Published in 1918, Colour Studies in Paris consists of recollections by English writer Arthur Symons regarding his encounters with the literature, personalities and atmosphere of Paris. As we saw recently, Symons’ first such rendezvous would come to have a profound impact on the course of English literature throughout the 1890s. The book’s essays span almost the entire Belle Époque and encompass many of the most fascinating literary figures of the time including – naturally – Robert de Montesquiou (who died on this day in 1921). Here, in a chapter liberally dusted with untranslated French and entitled “The Poet of the Bats”, Symons engages with the count, his poetry and his double life as a fictional character. He puts the “fun” back into “funambulesque” (my new favourite word); the anecdote about the quarrelling help is one of the best things I’ve read about Montesquiou:
Visitors to the Salon du Champ de Mars cannot fail to have noticed a full-length portrait by Whistler, the portrait of a gentleman of somewhat uncertain age, standing in an attitude half chivalrous, half funambulesque, his hand lightly posed on a small cane. There is something distinguished, something factitious, about the whole figure, and on turning to the catalogue one could not but be struck by a certain fantastic appropriateness in the name, Comte Robert de Montesquiou-Fezensac, even if that name conveyed no further significance. To those who know something of the curiosities of French literary society, the picture has its interest as a portrait of the oddest of Parisian “originals,” the typical French “aesthete,” from whose cult of the hortensia Oscar Wilde no doubt learnt the worship of the sunflower; while to readers of Huysmans it has the further interest of being a portrait of the real des Esseintes, the hero of that singular and remarkable romance of the Decadence, A Rebours. It is scarcely likely that many of the people, or indeed any of the English people who saw the picture, knew that it was also the portrait of a poet, the poet of the bats, Les Chauves-Souris, an enormous volume of five hundred closely printed pages.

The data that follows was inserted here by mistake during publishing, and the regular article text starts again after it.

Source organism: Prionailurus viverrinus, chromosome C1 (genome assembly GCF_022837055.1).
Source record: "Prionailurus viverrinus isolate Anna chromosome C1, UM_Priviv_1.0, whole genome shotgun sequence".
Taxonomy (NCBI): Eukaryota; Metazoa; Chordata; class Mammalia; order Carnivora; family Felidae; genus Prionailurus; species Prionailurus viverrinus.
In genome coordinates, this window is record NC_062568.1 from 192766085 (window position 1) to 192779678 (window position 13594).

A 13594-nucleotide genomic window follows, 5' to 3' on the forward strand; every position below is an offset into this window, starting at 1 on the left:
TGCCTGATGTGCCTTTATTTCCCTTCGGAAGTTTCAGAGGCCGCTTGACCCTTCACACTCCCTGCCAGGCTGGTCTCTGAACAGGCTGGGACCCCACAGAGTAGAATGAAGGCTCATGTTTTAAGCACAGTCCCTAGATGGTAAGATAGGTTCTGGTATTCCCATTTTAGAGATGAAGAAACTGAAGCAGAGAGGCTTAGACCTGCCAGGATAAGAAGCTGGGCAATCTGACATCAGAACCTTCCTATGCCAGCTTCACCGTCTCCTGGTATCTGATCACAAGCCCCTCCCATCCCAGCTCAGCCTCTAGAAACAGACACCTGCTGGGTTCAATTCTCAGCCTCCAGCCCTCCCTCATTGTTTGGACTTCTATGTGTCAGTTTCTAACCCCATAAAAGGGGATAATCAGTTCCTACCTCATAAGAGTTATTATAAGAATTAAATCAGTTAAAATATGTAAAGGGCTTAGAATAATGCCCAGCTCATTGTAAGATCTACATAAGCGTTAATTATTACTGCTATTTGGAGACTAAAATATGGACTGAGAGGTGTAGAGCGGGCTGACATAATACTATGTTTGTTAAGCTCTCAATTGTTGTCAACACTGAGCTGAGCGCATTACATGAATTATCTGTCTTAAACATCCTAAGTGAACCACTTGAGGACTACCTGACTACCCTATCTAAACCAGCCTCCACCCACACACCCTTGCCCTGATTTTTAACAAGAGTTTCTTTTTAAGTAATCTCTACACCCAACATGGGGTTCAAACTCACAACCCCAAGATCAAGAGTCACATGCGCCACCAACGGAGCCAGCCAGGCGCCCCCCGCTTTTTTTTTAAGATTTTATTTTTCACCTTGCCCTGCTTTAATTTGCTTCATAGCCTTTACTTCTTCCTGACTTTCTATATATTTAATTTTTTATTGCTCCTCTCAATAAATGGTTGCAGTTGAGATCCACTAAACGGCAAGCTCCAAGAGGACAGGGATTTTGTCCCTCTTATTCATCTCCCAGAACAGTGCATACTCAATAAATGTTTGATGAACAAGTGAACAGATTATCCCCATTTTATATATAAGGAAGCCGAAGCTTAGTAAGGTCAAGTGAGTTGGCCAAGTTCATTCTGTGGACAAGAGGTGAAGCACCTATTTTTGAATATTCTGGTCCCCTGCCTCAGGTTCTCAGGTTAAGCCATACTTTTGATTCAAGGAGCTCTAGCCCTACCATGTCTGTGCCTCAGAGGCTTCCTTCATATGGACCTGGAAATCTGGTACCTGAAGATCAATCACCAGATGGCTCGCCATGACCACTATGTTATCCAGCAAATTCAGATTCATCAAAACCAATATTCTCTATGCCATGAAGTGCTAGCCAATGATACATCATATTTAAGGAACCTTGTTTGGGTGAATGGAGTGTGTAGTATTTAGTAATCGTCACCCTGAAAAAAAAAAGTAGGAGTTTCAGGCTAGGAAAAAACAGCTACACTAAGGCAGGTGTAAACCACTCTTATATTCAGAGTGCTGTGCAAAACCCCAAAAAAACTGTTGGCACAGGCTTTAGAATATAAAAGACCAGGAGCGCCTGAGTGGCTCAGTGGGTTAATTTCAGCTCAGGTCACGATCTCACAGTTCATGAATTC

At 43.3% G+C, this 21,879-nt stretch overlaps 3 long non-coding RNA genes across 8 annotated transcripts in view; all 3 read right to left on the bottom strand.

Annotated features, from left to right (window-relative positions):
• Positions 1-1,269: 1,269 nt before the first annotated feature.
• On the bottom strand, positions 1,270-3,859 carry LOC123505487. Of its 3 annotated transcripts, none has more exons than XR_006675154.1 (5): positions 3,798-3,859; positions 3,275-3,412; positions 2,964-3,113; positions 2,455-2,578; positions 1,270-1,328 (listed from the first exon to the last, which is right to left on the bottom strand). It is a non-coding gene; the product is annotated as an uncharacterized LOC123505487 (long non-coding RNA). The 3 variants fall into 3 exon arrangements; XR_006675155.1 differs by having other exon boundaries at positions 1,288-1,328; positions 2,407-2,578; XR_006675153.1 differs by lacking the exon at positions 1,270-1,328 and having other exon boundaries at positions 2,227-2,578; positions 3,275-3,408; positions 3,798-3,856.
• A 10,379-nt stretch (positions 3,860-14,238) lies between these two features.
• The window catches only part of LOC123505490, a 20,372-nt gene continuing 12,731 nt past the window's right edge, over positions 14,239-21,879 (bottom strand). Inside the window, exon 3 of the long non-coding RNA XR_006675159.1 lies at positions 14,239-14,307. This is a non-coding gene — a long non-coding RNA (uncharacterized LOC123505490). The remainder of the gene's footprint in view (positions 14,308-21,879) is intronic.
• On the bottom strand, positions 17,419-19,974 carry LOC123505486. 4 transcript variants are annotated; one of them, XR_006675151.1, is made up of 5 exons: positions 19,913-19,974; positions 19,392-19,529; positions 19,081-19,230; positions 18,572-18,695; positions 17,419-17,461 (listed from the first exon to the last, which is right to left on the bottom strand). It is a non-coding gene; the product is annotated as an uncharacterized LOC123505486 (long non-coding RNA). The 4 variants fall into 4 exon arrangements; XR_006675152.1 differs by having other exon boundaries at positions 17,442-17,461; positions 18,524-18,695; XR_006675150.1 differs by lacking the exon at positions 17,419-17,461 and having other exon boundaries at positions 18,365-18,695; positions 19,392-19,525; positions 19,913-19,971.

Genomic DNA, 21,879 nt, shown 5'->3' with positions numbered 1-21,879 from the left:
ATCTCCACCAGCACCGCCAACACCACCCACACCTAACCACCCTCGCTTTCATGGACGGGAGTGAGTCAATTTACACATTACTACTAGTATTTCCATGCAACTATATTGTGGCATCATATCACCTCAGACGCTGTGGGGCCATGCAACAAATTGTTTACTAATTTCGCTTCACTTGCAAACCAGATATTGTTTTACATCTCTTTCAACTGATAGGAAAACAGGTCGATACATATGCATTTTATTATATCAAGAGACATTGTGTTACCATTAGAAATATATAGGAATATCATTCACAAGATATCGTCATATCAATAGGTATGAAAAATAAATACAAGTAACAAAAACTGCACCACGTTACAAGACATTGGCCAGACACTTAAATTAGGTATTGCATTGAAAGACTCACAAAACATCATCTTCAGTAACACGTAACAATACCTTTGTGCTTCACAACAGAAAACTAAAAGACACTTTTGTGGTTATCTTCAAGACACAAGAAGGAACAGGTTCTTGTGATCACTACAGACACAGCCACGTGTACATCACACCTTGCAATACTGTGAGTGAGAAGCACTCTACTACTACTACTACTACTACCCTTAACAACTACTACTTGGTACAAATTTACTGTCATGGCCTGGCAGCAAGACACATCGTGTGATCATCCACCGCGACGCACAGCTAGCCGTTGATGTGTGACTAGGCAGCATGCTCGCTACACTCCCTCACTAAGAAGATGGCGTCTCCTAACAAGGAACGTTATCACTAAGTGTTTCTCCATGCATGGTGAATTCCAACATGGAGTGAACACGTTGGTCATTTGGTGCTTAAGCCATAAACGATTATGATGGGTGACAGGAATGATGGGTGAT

The Comte de Montesquiou, though living, and a personage, and of late a fait divers in the papers for purely mundane reasons, is none the less a legendary being, of whom all the stories that are told may very likely be true, of whom at all events nothing can be told more fantastic than the truth. Has he, or had he, really a series of rooms, draped in different tones, in one of which he could only read French, in another only Latin? Did he really gild the back of the tortoise, and then inlay it with jewels, so that it might crawl over the carpet in arabesques of living colour, until the poor beast died of the burden of its unwonted splendour? Did he really invent an orchestra of perfumes, an orchestra of liqueurs, on which he could play the subtlest harmonies of the senses? He certainly at one time possessed an incredible wardrobe, from which he would select and combine, with infinite labour, the costume of the day ; apologising, on a certain misty afternoon, for not employing the Scotch symphony which had once before so perfectly suited a similar day: “but it takes my servant so long to prepare it!” On one occasion a distinguished French writer, one of the most recent of Academicians, was astonished, on opening a letter from the Comte de Montesquiou, to find along with the letter a manuscript copy of Balzac’s Curé de Tours, written in an illiterate hand. Nothing whatever was said about it, and on meeting his correspondent, the Academician inquired if it was by oversight that the manuscript had been enclosed. “Oh, no,” was the answer, “the fact is, my cook and my butler are always quarrelling, and in order to occupy them and keep them out of mischief, I give them Balzac’s stories to copy out; and I send the copies to my friends. Père Goriot I sent to Leconte de Lisle : I only sent you a short one.”